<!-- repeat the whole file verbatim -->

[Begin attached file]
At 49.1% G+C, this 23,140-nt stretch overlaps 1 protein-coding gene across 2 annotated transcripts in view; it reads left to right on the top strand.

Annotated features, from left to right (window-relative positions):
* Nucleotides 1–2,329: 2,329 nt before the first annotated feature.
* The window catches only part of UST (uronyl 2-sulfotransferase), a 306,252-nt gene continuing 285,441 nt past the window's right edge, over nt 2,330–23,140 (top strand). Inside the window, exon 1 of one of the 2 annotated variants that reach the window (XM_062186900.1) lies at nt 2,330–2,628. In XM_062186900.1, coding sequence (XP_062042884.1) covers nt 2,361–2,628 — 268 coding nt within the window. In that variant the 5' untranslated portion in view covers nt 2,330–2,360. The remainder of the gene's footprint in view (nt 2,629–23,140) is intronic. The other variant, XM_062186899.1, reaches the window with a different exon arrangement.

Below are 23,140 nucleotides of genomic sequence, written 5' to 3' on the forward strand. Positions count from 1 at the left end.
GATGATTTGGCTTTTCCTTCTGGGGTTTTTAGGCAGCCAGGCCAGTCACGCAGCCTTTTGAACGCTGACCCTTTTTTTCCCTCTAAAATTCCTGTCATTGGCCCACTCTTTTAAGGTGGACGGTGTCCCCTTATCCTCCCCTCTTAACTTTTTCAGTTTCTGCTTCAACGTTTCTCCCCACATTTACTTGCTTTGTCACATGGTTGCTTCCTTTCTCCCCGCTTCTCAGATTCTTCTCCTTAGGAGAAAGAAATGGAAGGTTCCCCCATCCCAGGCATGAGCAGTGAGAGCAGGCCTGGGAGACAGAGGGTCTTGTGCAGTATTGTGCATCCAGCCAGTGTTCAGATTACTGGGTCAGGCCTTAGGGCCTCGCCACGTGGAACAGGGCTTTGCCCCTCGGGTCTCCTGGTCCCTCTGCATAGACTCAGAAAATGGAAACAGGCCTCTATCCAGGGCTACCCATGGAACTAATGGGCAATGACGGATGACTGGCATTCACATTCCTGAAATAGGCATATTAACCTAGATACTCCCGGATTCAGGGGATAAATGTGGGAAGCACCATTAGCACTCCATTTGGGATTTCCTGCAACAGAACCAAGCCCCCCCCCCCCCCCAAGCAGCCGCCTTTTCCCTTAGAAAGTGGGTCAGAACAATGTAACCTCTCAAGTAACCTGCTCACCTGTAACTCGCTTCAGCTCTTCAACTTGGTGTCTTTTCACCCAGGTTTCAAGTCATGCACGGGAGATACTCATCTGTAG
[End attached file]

At 49.1% G+C, this 23,140-nt stretch overlaps 1 protein-coding gene across 2 annotated transcripts in view; it reads left to right on the top strand.

Annotated features, from left to right (window-relative positions):
* Nucleotides 1–2,329: 2,329 nt before the first annotated feature.
* The window catches only part of UST (uronyl 2-sulfotransferase), a 306,252-nt gene continuing 285,441 nt past the window's right edge, over nt 2,330–23,140 (top strand). Inside the window, exon 1 of one of the 2 annotated variants that reach the window (XM_062186900.1) lies at nt 2,330–2,628. In XM_062186900.1, coding sequence (XP_062042884.1) covers nt 2,361–2,628 — 268 coding nt within the window. In that variant the 5' untranslated portion in view covers nt 2,330–2,360. The remainder of the gene's footprint in view (nt 2,629–23,140) is intronic. The other variant, XM_062186899.1, reaches the window with a different exon arrangement.

Below are 23,140 nucleotides of genomic sequence, written 5' to 3' on the forward strand. Positions count from 1 at the left end.
GATGATTTGGCTTTTCCTTCTGGGGTTTTTAGGCAGCCAGGCCAGTCACGCAGCCTTTTGAACGCTGACCCTTTTTTTCCCTCTAAAATTCCTGTCATTGGCCCACTCTTTTAAGGTGGACGGTGTCCCCTTATCCTCCCCTCTTAACTTTTTCAGTTTCTGCTTCAACGTTTCTCCCCACATTTACTTGCTTTGTCACATGGTTGCTTCCTTTCTCCCCGCTTCTCAGATTCTTCTCCTTAGGAGAAAGAAATGGAAGGTTCCCCCATCCCAGGCATGAGCAGTGAGAGCAGGCCTGGGAGACAGAGGGTCTTGTGCAGTATTGTGCATCCAGCCAGTGTTCAGATTACTGGGTCAGGCCTTAGGGCCTCGCCACGTGGAACAGGGCTTTGCCCCTCGGGTCTCCTGGTCCCTCTGCATAGACTCAGAAAATGGAAACAGGCCTCTATCCAGGGCTACCCATGGAACTAATGGGCAATGACGGATGACTGGCATTCACATTCCTGAAATAGGCATATTAACCTAGATACTCCCGGATTCAGGGGATAAATGTGGGAAGCACCATTAGCACTCCATTTGGGATTTCCTGCAACAGAACCAAGCCCCCCCCCCCCCCCAAGCAGCCGCCTTTTCCCTTAGAAAGTGGGTCAGAACAATGTAACCTCTCAAGTAACCTGCTCACCTGTAACTCGCTTCAGCTCTTCAACTTGGTGTCTTTTCACCCAGGTTTCAAGTCATGCACGGGAGATACTCATCTGTAG